If you violate any of the terms of your post-release supervision you will receive a revocation hearing. Based on the evidence presented the outcome of such a hearing may be that your post-release supervision status is undisturbed, that you will be required to go back to jail for a period and then back on post-release supervision status, or that you may be required to return to prison to complete your original sentence plus additional time for violating your post-release supervision.

Fines, Fees and Restitution

If you are convicted of assaulting a firefighter the judge may order you to pay a fine and restitution to the victim. In addition, there are statutory fees that you must pay.

The fine will be up to $5,000. The fees will include a "mandatory surcharge" of $300 as well as a victim assistance fee of $25. N.Y. Pen. Law § 60.35. Furthermore, you will be required to pay a monthly fee related to post-release supervision of $30 per month.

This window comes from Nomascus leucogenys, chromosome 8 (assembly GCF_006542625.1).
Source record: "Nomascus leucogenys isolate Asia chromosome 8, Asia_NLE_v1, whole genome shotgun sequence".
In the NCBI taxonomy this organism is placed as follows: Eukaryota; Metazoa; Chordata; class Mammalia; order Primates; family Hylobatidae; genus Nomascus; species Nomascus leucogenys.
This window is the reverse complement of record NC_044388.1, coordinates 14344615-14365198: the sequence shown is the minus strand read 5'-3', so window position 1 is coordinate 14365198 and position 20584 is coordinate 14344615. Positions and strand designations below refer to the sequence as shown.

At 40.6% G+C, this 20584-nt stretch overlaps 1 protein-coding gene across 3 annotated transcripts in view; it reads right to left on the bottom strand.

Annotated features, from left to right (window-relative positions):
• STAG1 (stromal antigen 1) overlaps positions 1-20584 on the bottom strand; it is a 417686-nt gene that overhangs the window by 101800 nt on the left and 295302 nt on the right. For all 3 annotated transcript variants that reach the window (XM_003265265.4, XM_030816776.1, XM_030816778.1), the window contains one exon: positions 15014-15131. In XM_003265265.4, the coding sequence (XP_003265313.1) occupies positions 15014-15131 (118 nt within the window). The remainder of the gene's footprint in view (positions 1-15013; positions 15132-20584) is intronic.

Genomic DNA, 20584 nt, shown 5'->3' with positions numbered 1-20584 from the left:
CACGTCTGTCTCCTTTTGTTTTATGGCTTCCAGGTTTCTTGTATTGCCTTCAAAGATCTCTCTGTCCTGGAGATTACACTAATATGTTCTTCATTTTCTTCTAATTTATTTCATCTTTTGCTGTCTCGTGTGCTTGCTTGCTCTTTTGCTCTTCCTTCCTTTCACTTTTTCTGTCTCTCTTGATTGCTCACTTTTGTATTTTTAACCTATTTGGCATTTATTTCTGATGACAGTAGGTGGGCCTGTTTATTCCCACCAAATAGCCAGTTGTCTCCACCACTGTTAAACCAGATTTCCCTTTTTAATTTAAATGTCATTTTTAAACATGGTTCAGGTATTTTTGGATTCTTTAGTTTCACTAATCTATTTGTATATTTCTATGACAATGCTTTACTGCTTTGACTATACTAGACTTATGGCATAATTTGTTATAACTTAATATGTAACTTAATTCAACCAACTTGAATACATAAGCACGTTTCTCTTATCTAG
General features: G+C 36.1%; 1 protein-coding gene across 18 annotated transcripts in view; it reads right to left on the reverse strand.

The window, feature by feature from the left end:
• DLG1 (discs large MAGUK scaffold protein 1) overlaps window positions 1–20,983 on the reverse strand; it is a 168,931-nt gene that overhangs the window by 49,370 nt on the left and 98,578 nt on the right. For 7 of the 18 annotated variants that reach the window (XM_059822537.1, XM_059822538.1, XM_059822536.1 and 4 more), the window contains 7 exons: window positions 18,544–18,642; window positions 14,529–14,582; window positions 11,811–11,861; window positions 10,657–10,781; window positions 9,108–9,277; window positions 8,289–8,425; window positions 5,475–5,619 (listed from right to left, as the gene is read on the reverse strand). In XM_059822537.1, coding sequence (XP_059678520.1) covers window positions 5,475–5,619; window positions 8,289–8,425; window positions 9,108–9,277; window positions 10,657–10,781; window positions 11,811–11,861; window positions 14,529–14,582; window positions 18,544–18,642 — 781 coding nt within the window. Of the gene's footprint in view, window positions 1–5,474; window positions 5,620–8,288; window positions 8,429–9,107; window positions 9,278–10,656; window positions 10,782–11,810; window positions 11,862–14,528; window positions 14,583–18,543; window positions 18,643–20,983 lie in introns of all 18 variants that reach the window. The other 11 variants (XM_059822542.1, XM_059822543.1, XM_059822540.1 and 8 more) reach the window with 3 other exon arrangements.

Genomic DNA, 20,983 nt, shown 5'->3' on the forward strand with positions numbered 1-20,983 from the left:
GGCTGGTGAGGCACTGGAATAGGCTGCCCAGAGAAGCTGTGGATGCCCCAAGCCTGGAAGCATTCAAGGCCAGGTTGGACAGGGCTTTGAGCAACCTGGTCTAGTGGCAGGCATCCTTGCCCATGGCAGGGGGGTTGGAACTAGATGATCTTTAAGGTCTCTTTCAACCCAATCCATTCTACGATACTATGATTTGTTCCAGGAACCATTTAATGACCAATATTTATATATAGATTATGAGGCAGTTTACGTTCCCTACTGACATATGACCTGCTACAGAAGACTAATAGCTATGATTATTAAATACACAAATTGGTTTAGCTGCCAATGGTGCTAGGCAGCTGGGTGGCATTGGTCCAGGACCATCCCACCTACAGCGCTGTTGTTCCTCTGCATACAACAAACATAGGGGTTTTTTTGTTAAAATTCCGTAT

As for restitution, generally the maximum amount of restitution is $15,000, plus a 5% surcharge. However, the court may increase the amount to more than $15,000 to cover the amount of the victim's medical expenses.

If you do not pay a fine, fee or restitution, there will be legal consequences. However, if you cannot pay the judge may adjust the payment terms, lower the amount you must pay, or revoke the part of the sentence requiring you to pay.

Long-Term Consequences

Even after you serve your prison term, post-release supervision term and pay your fees, fines and restitution, there will be additional long-term consequences to being convicted of assault on a firefighter.

  • Criminal record
  • Difficulty finding a job as most employers perform criminal background checks
  • Barred from certain careers and professional licensing such as teaching, practicing law, and operating a child day care business
  • Barred from owning a gun
  • Barred from serving on a jury
  • Ineligible for certain government benefits such as welfare or federally funded housing
  • Deportation, if you are not U.S. citizen- even if you are in the U.S. legally